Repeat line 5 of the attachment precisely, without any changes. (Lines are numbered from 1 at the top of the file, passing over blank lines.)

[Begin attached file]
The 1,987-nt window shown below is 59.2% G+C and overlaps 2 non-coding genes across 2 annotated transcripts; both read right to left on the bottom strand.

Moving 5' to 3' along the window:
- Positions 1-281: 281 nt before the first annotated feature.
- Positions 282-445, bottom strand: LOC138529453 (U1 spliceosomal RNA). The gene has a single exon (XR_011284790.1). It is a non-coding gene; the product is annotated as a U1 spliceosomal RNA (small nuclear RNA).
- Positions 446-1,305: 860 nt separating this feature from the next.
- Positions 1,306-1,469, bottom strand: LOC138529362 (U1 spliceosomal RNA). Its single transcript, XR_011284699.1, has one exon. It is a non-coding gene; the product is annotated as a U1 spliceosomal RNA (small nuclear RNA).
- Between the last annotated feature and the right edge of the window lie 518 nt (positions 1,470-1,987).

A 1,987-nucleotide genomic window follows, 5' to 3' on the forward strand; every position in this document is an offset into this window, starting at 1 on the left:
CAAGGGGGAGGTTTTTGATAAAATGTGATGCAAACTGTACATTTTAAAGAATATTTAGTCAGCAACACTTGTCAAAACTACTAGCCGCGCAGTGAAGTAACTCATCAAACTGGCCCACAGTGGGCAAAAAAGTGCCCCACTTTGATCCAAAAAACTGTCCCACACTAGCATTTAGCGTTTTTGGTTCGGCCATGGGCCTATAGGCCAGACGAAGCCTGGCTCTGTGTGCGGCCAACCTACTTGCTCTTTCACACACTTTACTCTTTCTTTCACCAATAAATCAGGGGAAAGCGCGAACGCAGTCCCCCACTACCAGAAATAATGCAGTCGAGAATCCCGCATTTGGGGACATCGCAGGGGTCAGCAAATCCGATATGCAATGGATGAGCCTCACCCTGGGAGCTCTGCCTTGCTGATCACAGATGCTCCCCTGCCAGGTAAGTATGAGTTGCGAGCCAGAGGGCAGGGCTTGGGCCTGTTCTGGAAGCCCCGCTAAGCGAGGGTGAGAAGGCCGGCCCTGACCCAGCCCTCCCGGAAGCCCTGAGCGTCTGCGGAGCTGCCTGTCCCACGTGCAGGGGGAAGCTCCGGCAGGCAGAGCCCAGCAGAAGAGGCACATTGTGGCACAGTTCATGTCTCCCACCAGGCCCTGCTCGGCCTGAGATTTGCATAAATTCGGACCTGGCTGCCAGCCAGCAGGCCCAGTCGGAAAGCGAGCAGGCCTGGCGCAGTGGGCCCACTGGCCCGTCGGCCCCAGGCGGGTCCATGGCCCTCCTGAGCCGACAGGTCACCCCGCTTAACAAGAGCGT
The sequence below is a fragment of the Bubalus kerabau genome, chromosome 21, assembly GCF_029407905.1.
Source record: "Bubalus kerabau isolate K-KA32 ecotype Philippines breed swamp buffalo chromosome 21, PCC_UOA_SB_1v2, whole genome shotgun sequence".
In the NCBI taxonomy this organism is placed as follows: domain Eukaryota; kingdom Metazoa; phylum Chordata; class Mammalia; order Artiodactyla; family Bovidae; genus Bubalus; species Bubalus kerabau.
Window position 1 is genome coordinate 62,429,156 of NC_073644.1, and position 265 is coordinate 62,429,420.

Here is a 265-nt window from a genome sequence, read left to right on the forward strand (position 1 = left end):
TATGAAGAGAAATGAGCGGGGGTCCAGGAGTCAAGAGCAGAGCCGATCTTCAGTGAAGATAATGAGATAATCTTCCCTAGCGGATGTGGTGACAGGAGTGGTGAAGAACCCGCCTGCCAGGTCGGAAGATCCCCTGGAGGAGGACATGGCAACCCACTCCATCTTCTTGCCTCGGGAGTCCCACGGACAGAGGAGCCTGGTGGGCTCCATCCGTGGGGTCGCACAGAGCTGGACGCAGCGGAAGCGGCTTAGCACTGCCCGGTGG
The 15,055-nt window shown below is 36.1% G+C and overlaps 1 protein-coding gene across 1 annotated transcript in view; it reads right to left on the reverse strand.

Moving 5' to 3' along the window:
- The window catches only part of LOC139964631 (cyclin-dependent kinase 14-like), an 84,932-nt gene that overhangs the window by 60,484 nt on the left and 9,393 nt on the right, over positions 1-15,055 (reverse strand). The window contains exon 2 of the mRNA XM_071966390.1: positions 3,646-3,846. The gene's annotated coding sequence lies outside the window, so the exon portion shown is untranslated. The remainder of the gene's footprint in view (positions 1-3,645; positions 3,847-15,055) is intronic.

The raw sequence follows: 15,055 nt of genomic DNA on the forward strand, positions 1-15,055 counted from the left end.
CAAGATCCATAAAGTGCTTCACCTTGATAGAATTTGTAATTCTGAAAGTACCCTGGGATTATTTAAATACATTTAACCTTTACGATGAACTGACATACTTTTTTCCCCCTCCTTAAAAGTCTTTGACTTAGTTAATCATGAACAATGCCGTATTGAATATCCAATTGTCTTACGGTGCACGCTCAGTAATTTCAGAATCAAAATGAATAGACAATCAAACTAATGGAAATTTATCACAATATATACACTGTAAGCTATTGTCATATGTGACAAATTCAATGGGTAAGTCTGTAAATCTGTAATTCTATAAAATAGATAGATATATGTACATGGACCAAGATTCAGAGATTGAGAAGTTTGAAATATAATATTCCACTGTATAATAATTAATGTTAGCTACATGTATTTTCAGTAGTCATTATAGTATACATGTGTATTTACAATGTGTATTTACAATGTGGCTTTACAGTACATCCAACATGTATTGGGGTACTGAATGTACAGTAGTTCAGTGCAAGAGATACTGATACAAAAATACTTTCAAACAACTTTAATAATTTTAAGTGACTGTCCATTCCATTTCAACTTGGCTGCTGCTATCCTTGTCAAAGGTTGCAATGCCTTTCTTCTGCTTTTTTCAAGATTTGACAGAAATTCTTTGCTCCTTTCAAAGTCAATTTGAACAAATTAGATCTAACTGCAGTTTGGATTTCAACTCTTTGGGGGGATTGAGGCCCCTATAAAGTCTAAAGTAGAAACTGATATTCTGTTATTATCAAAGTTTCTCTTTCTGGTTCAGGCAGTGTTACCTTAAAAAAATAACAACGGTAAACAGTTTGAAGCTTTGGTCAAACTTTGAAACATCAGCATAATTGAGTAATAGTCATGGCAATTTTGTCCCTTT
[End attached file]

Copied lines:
- Positions 446-1,305: 860 nt separating this feature from the next.